Tuesday, January 15, 2013

Of Pot Holders and Potsherds

When I was around nine or ten, my sis and I received a pot holder loom like this one for Christmas. Pot holder looms had been around since the depression, but by the 1950's they were seen as more of a 'toy' than something a housewife used.
 At first we squabbled over the loom. I might have a potholder started and Betty would take it over and spoil my design by weaving random colors. Or she might have started one and gotten bored - leaving me seething because I had dreamed up a new design I wanted to try.
Eventually Betty lost interest in making pot holders, but I did not. I loved trying new configurations and colors. The hardest part for me was squeezing in those last two or three loops and then taking the pot holder off the loom. I can remember Grandma Lynam helping me with that many times before I finally got the hang of it.
I made so many potholders I had an excess. I tried selling them to neighbors and relatives. Two for a quarter was my price. I don't remember selling very many, even though I started out thinking I was going to be rich.

Over the years, as hosiery styles changed, so did the loops for the potholders. The loops were made from the leftover waste cut from socks during the manufacturing process. I remember once buying a bag of nylon loops. They were easier to work with, but they sure didn't make good pot holders - they didn't keep the heat from coming through and burning your hand. They would also melt if a really hot pan was set on them.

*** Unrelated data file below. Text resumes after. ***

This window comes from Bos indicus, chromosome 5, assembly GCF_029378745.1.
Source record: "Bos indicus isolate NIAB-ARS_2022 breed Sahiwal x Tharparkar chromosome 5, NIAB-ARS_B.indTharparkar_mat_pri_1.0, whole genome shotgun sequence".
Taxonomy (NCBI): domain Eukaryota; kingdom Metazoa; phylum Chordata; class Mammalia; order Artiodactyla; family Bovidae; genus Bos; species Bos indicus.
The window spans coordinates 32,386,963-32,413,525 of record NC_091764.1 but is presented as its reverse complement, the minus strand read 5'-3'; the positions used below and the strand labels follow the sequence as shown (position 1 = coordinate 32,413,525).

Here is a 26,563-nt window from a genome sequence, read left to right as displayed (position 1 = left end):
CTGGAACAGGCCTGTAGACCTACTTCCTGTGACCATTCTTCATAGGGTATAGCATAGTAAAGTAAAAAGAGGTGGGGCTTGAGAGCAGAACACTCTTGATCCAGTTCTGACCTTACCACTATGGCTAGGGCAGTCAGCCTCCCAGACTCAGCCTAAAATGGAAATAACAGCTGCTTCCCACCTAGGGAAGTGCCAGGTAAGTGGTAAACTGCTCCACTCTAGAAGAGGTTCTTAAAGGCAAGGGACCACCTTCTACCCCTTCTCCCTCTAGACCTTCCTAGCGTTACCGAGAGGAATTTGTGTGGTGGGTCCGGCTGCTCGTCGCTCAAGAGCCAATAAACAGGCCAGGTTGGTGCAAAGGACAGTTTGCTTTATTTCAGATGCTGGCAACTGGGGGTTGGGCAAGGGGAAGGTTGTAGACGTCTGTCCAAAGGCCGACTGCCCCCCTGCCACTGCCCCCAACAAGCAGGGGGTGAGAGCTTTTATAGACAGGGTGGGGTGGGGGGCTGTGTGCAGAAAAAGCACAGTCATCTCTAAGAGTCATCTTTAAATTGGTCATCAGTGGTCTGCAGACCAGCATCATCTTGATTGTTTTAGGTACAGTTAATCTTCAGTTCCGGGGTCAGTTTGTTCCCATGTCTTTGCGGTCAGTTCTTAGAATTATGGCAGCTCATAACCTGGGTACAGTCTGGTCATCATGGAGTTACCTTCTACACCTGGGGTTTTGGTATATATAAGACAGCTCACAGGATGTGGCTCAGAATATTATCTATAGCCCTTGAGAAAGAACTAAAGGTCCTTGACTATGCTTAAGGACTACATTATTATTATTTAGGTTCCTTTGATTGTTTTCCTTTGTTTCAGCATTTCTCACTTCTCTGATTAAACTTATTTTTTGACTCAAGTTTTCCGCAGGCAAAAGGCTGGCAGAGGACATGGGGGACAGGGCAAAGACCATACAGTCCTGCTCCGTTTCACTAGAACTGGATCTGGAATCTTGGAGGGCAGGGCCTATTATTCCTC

These three pot holders are the last ones I have. I know my granddaughter, Alyssa, made the two orange, green and white ones. Those are the colors of the Irish flag. She knew I would appreciate having some Irish pot holders. I might have given her the loom - or one of the other grand kids. I know I no longer have it.

We were watching America Unearthed on H2 last week. They were searching for evidence of Norse giants on a farm in Minnesota. They didn't find any giant's bones, just a bunch of potsherds which are fragments of broken pottery.
Just as I've always wanted to find an arrowhead, I have dreamed of finding some significant pieces of potsherds. I think of some of the finds made by archaeologists and how exciting that must be - especially if you found a complete, unbroken, pot.

I do have a couple old pieces of pottery. The larger of these two was left in the basement of a house I once rented. I'm pretty sure it is Mexican pottery made for the tourist trade. I don't know how old it is, but I would guess it was from the 50's, 60's or earlier. I moved into that house in 1969. The former tenants did not feel it was valuable enough to keep.
The little pot was made in July, 1932. How do I know? Because on the bottom is incised, "Bicknell, Art 108, 7-28-32."  I think I bought it for a quarter at a garage sale. It's not Native American, but the shape, size, colors and age appealed to me.

Making potholders - an activity from my past. Finding potsherds - still in my future?

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